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Casey, a slave, finds love, but a series of tragic events causes him to lose her, his best friends and himself.
Casey a young Georgia Plantation slave, is befriended by his masters sons, Robert and Larry. As they get older their friendship cools. A series of sad events leads to the horrific rape and murder of Casey's fiancee, Alicia. Casey sets out to get revenge on her killers, Robert and Larry. Casey also receives help planning his revenge from an unexpected source: Alicia.
Robert W Raymond
The Civil War is over. The slaves have all been freed, all except for me. I am in jail, awaiting my execution at sunrise tomorrow. Through the barred window I can see the new gallows where I shall hang.
The circumstances putting me here began on my seventh birthday. Mama woke me. She said, "Hurry up, boy. Breakfast's gittin cold. You ain't even dressed yet." She had laid out my heavy trousers, a long sleeve shirt, my boots, and a wide brim straw hat.
“Mama these are my winter clothes.”
“I know dat. Dey gonna keep you from burnin up out dar in de field under dat hot sun.”
After our breakfast of scrambled eggs, grits, buttered biscuits, and smoked bacon, we left our cabin to go to roll call. All the slaves on Parker Plantation went for roll call every morning except on Sundays.
We joined others walking down the dark street to gather in front of Mr. Edwards’ cabin. Mr. Edward took count to make sure no one ran off into the night.
Mr. Edward was fortunate that the Master chose him to be our Overseer. Along with the position, came the title Mister, a beautiful black horse to ride, a woman to cook his meals, keep the cabin, wash and iron his clothes, and lay with him, when he wanted her.
Mister Edward had complete authority over us. He could discipline us in any fashion he chose, short of killing or crippling anyone. Everyone said Mister Edward had an evil eye. "If you lock eyes with him he'll own your soul."
Mister Edwards’s door opened and he came out on the porch. He was a tall broad shouldered muscular man with a deep voice rumbling out of his mouth like thunder. I watched him with interest, but I never let him catch me.
Mister Edward took his time. He went to the edge of the porch eyeballing us.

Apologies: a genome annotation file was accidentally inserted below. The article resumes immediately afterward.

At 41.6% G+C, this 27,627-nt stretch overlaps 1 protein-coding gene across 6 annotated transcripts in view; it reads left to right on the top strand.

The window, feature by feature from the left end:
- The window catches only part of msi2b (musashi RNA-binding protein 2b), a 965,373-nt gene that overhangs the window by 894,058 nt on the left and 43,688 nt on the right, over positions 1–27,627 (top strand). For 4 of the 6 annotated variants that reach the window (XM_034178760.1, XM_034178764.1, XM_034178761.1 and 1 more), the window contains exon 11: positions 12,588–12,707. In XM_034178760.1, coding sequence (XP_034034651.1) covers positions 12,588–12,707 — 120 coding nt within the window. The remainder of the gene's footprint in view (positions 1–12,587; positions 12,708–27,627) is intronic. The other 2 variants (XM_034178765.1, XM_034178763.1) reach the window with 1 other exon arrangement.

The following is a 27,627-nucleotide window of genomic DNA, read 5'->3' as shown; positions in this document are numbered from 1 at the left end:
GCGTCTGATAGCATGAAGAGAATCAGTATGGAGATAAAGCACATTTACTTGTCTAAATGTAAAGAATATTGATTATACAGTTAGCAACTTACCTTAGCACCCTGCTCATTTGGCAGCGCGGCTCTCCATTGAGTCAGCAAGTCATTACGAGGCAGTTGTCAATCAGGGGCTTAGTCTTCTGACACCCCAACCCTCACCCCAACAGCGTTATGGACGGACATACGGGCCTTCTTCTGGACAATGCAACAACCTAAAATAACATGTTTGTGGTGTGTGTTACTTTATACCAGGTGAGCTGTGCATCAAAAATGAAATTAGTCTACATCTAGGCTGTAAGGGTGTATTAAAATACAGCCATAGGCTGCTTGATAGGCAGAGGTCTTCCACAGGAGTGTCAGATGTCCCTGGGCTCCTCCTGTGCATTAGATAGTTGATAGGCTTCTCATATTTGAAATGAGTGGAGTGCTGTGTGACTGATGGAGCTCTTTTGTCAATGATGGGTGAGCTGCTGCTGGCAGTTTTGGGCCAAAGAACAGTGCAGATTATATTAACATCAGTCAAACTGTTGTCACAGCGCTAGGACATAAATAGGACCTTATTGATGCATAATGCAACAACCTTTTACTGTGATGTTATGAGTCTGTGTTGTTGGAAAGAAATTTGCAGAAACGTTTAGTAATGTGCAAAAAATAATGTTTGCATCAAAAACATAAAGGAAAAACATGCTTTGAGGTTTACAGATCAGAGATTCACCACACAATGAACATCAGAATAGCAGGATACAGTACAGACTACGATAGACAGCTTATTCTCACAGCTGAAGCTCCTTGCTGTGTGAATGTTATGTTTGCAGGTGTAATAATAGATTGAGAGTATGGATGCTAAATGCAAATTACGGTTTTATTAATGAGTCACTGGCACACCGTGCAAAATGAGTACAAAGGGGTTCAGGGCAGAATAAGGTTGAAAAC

“Where's old Sam?” he called out to no one in particular.
“He's sick as a skunk, Mister Edward, up-chucking all night long. He's so weak dat he can't even drink a cup of chicory dis mornin,” Bert said. Bert shared one of the cabins in Black Bottom with Sam and two other men.
Mister Edward glanced around for someone.
“Stella?” He called out to her.
“Yes sur, Mister Edward.”
Stella was old, wrinkled, and gray headed. It would not be long before Mister Edward took her out of the fields and put her over children too young to pull their weight in the fields.
“Dis is yo lucky day Stella. You don't have to work in de field today. You go take good care of Sam. I want him well tomorrow mornin and back to work. You hear me Stella?"
“Yes, sur, Mister Edward, I will take good care of him, make him good as new.”
“Dar any utter business dis mornin?” Mister Edward asked.
“Yes sur, Mister Edward,” Mama called to him, “my boy Casey turned seven years old dis mornin.”
Mama held onto my shoulders as if I might run away. I wouldn’t though. I was timid about going to work but at the same time, I was prideful of being grown all up.
Mister Edwards stared down at me. I looked into his cold dark eyes for only a second, and then I hung my head looking down at my boots.
“Happy Birthday, boy, now you gonna earn yo keep.” I peeked. Edward was smiling with a mouth full of big white teeth like a snarling dog.
“Rooster, where you at boy?” Edward searched the faces.
“Right here, sur,” Rooster said. Rooster was middle aged, short, and plump. He strutted like a bantam rooster when he walked. He deserved his nickname.
“You take Casey with you to run de hens.”
“All right, everyone get to work.” Mister Edwards turned, went back inside his cabin. Mama knelt down to me. She stared into my eyes serious like. “You be careful out in de field, boy. You hear me? Drink plenty of water, or dat mean old sun will get you.”